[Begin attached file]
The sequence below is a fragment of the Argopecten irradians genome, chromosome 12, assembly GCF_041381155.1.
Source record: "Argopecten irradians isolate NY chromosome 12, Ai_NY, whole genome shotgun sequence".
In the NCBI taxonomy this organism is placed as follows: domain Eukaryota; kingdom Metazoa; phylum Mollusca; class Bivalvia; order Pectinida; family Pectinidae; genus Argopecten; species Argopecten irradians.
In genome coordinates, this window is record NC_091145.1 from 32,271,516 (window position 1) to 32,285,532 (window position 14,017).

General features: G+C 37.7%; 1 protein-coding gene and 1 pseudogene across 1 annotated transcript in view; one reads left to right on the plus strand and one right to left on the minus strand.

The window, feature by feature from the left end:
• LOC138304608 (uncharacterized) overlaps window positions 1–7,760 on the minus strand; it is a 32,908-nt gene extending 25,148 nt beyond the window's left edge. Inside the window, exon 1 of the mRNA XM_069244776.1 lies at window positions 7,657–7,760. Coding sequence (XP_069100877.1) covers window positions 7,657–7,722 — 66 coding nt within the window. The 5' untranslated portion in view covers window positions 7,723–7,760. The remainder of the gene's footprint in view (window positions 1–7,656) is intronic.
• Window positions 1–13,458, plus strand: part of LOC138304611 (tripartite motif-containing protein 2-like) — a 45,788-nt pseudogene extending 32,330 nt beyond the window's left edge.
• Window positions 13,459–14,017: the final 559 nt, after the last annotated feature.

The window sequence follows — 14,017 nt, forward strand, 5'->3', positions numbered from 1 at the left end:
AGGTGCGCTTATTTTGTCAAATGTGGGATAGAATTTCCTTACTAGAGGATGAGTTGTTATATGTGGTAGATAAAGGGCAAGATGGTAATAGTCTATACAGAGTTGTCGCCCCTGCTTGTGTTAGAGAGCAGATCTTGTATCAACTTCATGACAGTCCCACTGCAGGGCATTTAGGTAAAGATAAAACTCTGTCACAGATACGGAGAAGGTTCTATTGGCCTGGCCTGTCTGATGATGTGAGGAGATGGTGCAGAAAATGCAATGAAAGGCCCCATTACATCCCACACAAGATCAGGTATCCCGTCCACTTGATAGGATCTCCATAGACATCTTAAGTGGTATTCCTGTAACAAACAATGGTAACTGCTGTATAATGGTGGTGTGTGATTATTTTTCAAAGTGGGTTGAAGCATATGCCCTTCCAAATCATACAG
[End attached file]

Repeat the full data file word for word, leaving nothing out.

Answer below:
The sequence below is a fragment of the Argopecten irradians genome, chromosome 12, assembly GCF_041381155.1.
Source record: "Argopecten irradians isolate NY chromosome 12, Ai_NY, whole genome shotgun sequence".
In the NCBI taxonomy this organism is placed as follows: domain Eukaryota; kingdom Metazoa; phylum Mollusca; class Bivalvia; order Pectinida; family Pectinidae; genus Argopecten; species Argopecten irradians.
In genome coordinates, this window is record NC_091145.1 from 32,271,516 (window position 1) to 32,285,532 (window position 14,017).

General features: G+C 37.7%; 1 protein-coding gene and 1 pseudogene across 1 annotated transcript in view; one reads left to right on the plus strand and one right to left on the minus strand.

The window, feature by feature from the left end:
• LOC138304608 (uncharacterized) overlaps window positions 1–7,760 on the minus strand; it is a 32,908-nt gene extending 25,148 nt beyond the window's left edge. Inside the window, exon 1 of the mRNA XM_069244776.1 lies at window positions 7,657–7,760. Coding sequence (XP_069100877.1) covers window positions 7,657–7,722 — 66 coding nt within the window. The 5' untranslated portion in view covers window positions 7,723–7,760. The remainder of the gene's footprint in view (window positions 1–7,656) is intronic.
• Window positions 1–13,458, plus strand: part of LOC138304611 (tripartite motif-containing protein 2-like) — a 45,788-nt pseudogene extending 32,330 nt beyond the window's left edge.
• Window positions 13,459–14,017: the final 559 nt, after the last annotated feature.

The window sequence follows — 14,017 nt, forward strand, 5'->3', positions numbered from 1 at the left end:
AGGTGCGCTTATTTTGTCAAATGTGGGATAGAATTTCCTTACTAGAGGATGAGTTGTTATATGTGGTAGATAAAGGGCAAGATGGTAATAGTCTATACAGAGTTGTCGCCCCTGCTTGTGTTAGAGAGCAGATCTTGTATCAACTTCATGACAGTCCCACTGCAGGGCATTTAGGTAAAGATAAAACTCTGTCACAGATACGGAGAAGGTTCTATTGGCCTGGCCTGTCTGATGATGTGAGGAGATGGTGCAGAAAATGCAATGAAAGGCCCCATTACATCCCACACAAGATCAGGTATCCCGTCCACTTGATAGGATCTCCATAGACATCTTAAGTGGTATTCCTGTAACAAACAATGGTAACTGCTGTATAATGGTGGTGTGTGATTATTTTTCAAAGTGGGTTGAAGCATATGCCCTTCCAAATCATACAG